Written by Serhiy Perebyinis, a computer programmer from Irpin, Ukraine, an area hit by heavy fire since the war in Ukraine started. Edited by Lisanne Tevlin, a graduate of the linguistics program at UBC. Submitted by the Ukrainian Canadian Congress, an organization charged with representing the Ukrainian Canadian community before the Canadian Government.
On the day my family was murdered in the street of Irpin, Ukraine, I was away in Donetsk helping my mother recover from Covid-19. I lost my wife, my two children, and my reason for living that day. We had been happy for 23 years.
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My wife and I grew up in Donetsk, a city in Eastern Ukraine. We lived in different houses in the same neighbourhood, went to the same school and finally attended the same university. We met and fell in love on campus and it felt like fate had finally brought us together.
We married, and had two wonderful children; one boy, and one girl. In 2014, after the beginning of Russian hostilities in Donbas, we permanently left the city we had called home our entire lives, and moved to Kiev to live in a small rented apartment. We experienced five difficult years, but we didn’t give up and didn’t lose our faith. We believed we could build a better life for our children together. After years of hard work, we managed to buy our own housing in the suburbs of Kiev, in a small, beautiful city of Irpin, surrounded by green forests on all sides. We felt we were finally home.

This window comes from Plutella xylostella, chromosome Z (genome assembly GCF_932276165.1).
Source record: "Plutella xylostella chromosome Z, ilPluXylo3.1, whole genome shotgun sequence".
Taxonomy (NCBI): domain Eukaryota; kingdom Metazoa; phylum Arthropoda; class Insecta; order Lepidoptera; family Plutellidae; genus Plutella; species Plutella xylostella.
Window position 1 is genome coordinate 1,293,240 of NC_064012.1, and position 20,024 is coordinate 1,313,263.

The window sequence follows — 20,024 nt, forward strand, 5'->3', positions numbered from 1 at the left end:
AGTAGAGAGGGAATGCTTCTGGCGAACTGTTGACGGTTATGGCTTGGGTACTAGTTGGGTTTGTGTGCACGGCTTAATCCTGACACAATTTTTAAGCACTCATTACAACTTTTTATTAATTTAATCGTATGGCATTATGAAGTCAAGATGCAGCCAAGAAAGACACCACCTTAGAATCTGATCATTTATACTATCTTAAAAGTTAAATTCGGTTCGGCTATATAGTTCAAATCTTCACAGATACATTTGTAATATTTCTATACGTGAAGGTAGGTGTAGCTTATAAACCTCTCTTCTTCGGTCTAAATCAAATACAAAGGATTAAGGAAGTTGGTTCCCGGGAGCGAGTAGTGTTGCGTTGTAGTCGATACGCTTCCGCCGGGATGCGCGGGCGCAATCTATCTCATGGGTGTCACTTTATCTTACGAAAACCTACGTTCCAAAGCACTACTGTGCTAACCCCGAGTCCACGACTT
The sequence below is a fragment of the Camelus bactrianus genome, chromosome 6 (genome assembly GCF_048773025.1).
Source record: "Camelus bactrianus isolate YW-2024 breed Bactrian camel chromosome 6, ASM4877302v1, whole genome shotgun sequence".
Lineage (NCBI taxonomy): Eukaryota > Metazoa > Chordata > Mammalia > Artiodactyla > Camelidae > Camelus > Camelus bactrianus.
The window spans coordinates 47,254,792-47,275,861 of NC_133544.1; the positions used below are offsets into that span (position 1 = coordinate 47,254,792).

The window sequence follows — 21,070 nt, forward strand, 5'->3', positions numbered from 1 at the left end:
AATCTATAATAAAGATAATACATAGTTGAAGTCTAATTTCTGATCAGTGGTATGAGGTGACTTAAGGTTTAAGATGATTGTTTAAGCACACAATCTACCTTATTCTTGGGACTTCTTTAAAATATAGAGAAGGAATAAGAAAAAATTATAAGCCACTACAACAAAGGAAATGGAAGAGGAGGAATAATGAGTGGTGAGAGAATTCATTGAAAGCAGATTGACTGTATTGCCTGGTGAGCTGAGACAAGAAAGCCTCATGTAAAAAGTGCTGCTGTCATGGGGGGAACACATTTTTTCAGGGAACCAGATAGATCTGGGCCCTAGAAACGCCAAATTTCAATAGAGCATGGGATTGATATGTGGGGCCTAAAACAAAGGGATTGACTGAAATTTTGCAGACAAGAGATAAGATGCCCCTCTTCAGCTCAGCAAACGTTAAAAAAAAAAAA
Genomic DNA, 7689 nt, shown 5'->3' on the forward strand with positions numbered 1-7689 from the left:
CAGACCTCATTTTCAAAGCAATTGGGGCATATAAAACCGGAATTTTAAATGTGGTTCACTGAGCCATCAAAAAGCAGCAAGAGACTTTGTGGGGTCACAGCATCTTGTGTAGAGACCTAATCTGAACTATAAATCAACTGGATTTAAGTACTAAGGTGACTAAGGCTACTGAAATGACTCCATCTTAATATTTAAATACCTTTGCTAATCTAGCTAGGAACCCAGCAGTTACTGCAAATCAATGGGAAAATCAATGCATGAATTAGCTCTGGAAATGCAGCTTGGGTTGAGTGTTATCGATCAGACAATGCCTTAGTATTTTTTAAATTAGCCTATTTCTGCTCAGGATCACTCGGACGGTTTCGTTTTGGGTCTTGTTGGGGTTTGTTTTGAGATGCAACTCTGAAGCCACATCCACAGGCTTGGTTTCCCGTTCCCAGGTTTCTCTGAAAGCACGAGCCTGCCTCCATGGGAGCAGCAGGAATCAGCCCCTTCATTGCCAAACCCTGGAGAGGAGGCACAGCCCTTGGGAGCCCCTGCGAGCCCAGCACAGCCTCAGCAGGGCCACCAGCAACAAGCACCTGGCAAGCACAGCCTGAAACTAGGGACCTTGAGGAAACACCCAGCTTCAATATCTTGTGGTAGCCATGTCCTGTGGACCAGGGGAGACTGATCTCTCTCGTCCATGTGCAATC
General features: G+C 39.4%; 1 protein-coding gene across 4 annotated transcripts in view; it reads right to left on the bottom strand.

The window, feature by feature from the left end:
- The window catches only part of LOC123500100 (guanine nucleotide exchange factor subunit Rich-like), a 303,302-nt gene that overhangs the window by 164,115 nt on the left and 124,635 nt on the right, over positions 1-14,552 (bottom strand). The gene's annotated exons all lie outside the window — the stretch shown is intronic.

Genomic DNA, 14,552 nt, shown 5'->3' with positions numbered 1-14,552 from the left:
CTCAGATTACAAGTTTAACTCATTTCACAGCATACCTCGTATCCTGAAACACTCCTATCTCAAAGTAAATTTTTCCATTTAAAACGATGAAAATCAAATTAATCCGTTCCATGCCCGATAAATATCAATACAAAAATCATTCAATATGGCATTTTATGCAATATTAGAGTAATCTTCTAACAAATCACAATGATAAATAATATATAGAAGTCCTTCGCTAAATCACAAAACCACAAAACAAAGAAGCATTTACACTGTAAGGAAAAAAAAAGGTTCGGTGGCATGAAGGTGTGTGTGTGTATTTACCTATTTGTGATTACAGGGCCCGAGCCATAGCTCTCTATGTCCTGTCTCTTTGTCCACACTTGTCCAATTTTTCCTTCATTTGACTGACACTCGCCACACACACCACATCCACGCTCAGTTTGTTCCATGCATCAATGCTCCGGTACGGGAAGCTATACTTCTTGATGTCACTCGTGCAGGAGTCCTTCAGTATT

In early March, I left Irpin to travel back to Donetsk to help my ailing mother. That was the last time I would see my family alive. Fighting had already broken out in Kiev, and our city had lost power, running water, and cellular reception. I had been using geolocation to check on my family while I was away, and could see they were still in our house. On March 5th, I managed to contact my wife and check on my family’s safety. She was sheltering in the basement of our home with our children and two dogs. Our house had been hit with gunfire, she told me. They were planning to evacuate the next morning. I never spoke to her again.
The next morning, I checked my wife’s location and saw that she was on the road outside our home. Concerned, I tried calling but there was no answer. My children’s phones had been disconnected. I continued trying to contact my family, and soon saw my wife’s geolocation move to a hospital in Kiev. I was frantically calling my friends in the city, asking anyone if they could look for my family.
Soon after my wife was moved to the hospital, news came in saying that civilians had been shot during an evacuation in Irpin and that a local family had been killed. Accompanying the bulletin were photos of bodies. Hoping against hope, I scoured Twitter looking for more photos, searching for anyone I knew, when I saw them. My two beautiful children, dead in the streets of what was once our home. I felt my world collapse. Would things be different if I had not been away? Could I have saved them? How could this happen? I continued looking for information and found out that our dogs had also been killed during evacuation. Everything I had known was taken from me.
My wife died in the hospital 24 hours later.
We had lived happily for 23 years.